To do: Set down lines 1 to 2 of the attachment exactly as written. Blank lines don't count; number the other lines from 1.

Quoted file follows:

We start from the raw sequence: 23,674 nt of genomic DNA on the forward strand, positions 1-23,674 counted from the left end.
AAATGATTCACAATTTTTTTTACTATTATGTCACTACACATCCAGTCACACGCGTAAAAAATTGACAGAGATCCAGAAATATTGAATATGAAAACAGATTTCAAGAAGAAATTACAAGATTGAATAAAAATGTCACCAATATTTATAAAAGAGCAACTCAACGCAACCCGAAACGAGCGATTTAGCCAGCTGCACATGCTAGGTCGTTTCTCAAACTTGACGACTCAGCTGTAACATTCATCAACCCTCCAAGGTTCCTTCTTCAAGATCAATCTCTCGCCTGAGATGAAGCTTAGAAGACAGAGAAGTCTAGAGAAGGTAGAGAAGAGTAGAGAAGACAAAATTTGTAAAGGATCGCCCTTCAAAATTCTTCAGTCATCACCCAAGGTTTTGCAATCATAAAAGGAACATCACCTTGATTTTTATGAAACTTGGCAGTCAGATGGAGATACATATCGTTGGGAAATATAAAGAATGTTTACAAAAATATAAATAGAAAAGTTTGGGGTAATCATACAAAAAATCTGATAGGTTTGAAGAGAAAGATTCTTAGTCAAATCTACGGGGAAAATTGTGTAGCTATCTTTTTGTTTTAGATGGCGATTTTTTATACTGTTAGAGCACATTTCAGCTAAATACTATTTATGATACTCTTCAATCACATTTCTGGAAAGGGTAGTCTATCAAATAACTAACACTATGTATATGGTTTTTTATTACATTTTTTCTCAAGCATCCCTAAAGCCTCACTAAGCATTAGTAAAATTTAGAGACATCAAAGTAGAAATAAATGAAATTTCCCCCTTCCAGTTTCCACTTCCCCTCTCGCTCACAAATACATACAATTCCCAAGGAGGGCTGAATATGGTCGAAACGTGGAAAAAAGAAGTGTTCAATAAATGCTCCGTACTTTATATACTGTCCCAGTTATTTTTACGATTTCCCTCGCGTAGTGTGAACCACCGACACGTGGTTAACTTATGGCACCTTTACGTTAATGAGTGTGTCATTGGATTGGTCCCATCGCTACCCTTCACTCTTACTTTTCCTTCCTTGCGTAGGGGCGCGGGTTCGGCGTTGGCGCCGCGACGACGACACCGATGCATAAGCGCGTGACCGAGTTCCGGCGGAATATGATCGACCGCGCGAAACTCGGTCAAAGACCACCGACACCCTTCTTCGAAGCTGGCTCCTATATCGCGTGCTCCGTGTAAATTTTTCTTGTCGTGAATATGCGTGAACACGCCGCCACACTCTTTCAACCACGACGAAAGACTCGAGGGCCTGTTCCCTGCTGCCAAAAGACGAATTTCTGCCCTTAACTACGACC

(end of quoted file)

We start from the raw sequence: 23,674 nt of genomic DNA on the forward strand, positions 1-23,674 counted from the left end.
AAATGATTCACAATTTTTTTTACTATTATGTCACTACACATCCAGTCACACGCGTAAAAAATTGACAGAGATCCAGAAATATTGAATATGAAAACAGATTTCAAGAAGAAATTACAAGATTGAATAAAAATGTCACCAATATTTATAAAAGAGCAACTCAACGCAACCCGAAACGAGCGATTTAGCCAGCTGCACATGCTAGGTCGTTTCTCAAACTTGACGACTCAGCTGTAACATTCATCAACCCTCCAAGGTTCCTTCTTCAAGATCAATCTCTCGCCTGAGATGAAGCTTAGAAGACAGAGAAGTCTAGAGAAGGTAGAGAAGAGTAGAGAAGACAAAATTTGTAAAGGATCGCCCTTCAAAATTCTTCAGTCATCACCCAAGGTTTTGCAATCATAAAAGGAACATCACCTTGATTTTTATGAAACTTGGCAGTCAGATGGAGATACATATCGTTGGGAAATATAAAGAATGTTTACAAAAATATAAATAGAAAAGTTTGGGGTAATCATACAAAAAATCTGATAGGTTTGAAGAGAAAGATTCTTAGTCAAATCTACGGGGAAAATTGTGTAGCTATCTTTTTGTTTTAGATGGCGATTTTTTATACTGTTAGAGCACATTTCAGCTAAATACTATTTATGATACTCTTCAATCACATTTCTGGAAAGGGTAGTCTATCAAATAACTAACACTATGTATATGGTTTTTTATTACATTTTTTCTCAAGCATCCCTAAAGCCTCACTAAGCATTAGTAAAATTTAGAGACATCAAAGTAGAAATAAATGAAATTTCCCCCTTCCAGTTTCCACTTCCCCTCTCGCTCACAAATACATACAATTCCCAAGGAGGGCTGAATATGGTCGAAACGTGGAAAAAAGAAGTGTTCAATAAATGCTCCGTACTTTATATACTGTCCCAGTTATTTTTACGATTTCCCTCGCGTAGTGTGAACCACCGACACGTGGTTAACTTATGGCACCTTTACGTTAATGAGTGTGTCATTGGATTGGTCCCATCGCTACCCTTCACTCTTACTTTTCCTTCCTTGCGTAGGGGCGCGGGTTCGGCGTTGGCGCCGCGACGACGACACCGATGCATAAGCGCGTGACCGAGTTCCGGCGGAATATGATCGACCGCGCGAAACTCGGTCAAAGACCACCGACACCCTTCTTCGAAGCTGGCTCCTATATCGCGTGCTCCGTGTAAATTTTTCTTGTCGTGAATATGCGTGAACACGCCGCCACACTCTTTCAACCACGACGAAAGACTCGAGGGCCTGTTCCCTGCTGCCAAAAGACGAATTTCTGCCCTTAACTACGACC